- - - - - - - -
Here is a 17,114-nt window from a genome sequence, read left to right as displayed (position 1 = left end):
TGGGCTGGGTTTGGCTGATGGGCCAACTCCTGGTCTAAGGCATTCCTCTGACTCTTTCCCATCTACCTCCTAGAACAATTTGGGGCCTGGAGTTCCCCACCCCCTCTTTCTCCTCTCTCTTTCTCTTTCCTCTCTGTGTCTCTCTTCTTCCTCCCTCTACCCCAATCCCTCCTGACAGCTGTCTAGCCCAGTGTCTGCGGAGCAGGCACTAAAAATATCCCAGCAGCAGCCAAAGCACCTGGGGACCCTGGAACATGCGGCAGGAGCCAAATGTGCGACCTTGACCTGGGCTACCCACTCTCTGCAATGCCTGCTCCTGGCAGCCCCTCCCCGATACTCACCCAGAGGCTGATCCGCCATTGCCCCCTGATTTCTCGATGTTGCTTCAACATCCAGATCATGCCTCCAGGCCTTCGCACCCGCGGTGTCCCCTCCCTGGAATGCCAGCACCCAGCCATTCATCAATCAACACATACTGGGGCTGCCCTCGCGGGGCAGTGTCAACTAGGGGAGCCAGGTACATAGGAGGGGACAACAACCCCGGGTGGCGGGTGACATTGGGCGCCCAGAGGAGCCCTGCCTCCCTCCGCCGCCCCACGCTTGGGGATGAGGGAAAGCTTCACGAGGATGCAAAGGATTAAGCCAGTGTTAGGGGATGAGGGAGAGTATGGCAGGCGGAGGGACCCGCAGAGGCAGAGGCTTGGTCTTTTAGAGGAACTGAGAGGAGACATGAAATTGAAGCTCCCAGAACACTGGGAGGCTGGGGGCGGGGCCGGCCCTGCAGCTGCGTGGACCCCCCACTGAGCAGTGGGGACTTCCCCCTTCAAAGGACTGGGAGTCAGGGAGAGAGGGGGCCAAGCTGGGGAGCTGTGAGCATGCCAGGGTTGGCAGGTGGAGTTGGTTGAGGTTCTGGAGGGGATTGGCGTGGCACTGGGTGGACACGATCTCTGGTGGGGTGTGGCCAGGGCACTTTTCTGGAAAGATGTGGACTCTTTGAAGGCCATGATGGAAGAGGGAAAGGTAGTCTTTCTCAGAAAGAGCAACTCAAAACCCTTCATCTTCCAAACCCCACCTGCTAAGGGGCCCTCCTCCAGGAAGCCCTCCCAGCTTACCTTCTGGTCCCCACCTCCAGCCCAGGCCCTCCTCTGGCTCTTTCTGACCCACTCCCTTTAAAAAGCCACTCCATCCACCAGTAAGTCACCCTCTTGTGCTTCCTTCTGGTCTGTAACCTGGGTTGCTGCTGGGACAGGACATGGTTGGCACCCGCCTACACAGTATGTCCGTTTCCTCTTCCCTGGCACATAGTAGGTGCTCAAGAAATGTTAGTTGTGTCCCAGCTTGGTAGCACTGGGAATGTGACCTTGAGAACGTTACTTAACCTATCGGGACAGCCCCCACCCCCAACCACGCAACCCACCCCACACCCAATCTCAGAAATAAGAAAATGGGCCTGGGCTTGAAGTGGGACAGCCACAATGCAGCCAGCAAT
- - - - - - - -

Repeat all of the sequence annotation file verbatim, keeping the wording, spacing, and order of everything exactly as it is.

Here is a 17,114-nt window from a genome sequence, read left to right as displayed (position 1 = left end):
TGGGCTGGGTTTGGCTGATGGGCCAACTCCTGGTCTAAGGCATTCCTCTGACTCTTTCCCATCTACCTCCTAGAACAATTTGGGGCCTGGAGTTCCCCACCCCCTCTTTCTCCTCTCTCTTTCTCTTTCCTCTCTGTGTCTCTCTTCTTCCTCCCTCTACCCCAATCCCTCCTGACAGCTGTCTAGCCCAGTGTCTGCGGAGCAGGCACTAAAAATATCCCAGCAGCAGCCAAAGCACCTGGGGACCCTGGAACATGCGGCAGGAGCCAAATGTGCGACCTTGACCTGGGCTACCCACTCTCTGCAATGCCTGCTCCTGGCAGCCCCTCCCCGATACTCACCCAGAGGCTGATCCGCCATTGCCCCCTGATTTCTCGATGTTGCTTCAACATCCAGATCATGCCTCCAGGCCTTCGCACCCGCGGTGTCCCCTCCCTGGAATGCCAGCACCCAGCCATTCATCAATCAACACATACTGGGGCTGCCCTCGCGGGGCAGTGTCAACTAGGGGAGCCAGGTACATAGGAGGGGACAACAACCCCGGGTGGCGGGTGACATTGGGCGCCCAGAGGAGCCCTGCCTCCCTCCGCCGCCCCACGCTTGGGGATGAGGGAAAGCTTCACGAGGATGCAAAGGATTAAGCCAGTGTTAGGGGATGAGGGAGAGTATGGCAGGCGGAGGGACCCGCAGAGGCAGAGGCTTGGTCTTTTAGAGGAACTGAGAGGAGACATGAAATTGAAGCTCCCAGAACACTGGGAGGCTGGGGGCGGGGCCGGCCCTGCAGCTGCGTGGACCCCCCACTGAGCAGTGGGGACTTCCCCCTTCAAAGGACTGGGAGTCAGGGAGAGAGGGGGCCAAGCTGGGGAGCTGTGAGCATGCCAGGGTTGGCAGGTGGAGTTGGTTGAGGTTCTGGAGGGGATTGGCGTGGCACTGGGTGGACACGATCTCTGGTGGGGTGTGGCCAGGGCACTTTTCTGGAAAGATGTGGACTCTTTGAAGGCCATGATGGAAGAGGGAAAGGTAGTCTTTCTCAGAAAGAGCAACTCAAAACCCTTCATCTTCCAAACCCCACCTGCTAAGGGGCCCTCCTCCAGGAAGCCCTCCCAGCTTACCTTCTGGTCCCCACCTCCAGCCCAGGCCCTCCTCTGGCTCTTTCTGACCCACTCCCTTTAAAAAGCCACTCCATCCACCAGTAAGTCACCCTCTTGTGCTTCCTTCTGGTCTGTAACCTGGGTTGCTGCTGGGACAGGACATGGTTGGCACCCGCCTACACAGTATGTCCGTTTCCTCTTCCCTGGCACATAGTAGGTGCTCAAGAAATGTTAGTTGTGTCCCAGCTTGGTAGCACTGGGAATGTGACCTTGAGAACGTTACTTAACCTATCGGGACAGCCCCCACCCCCAACCACGCAACCCACCCCACACCCAATCTCAGAAATAAGAAAATGGGCCTGGGCTTGAAGTGGGACAGCCACAATGCAGCCAGCAAT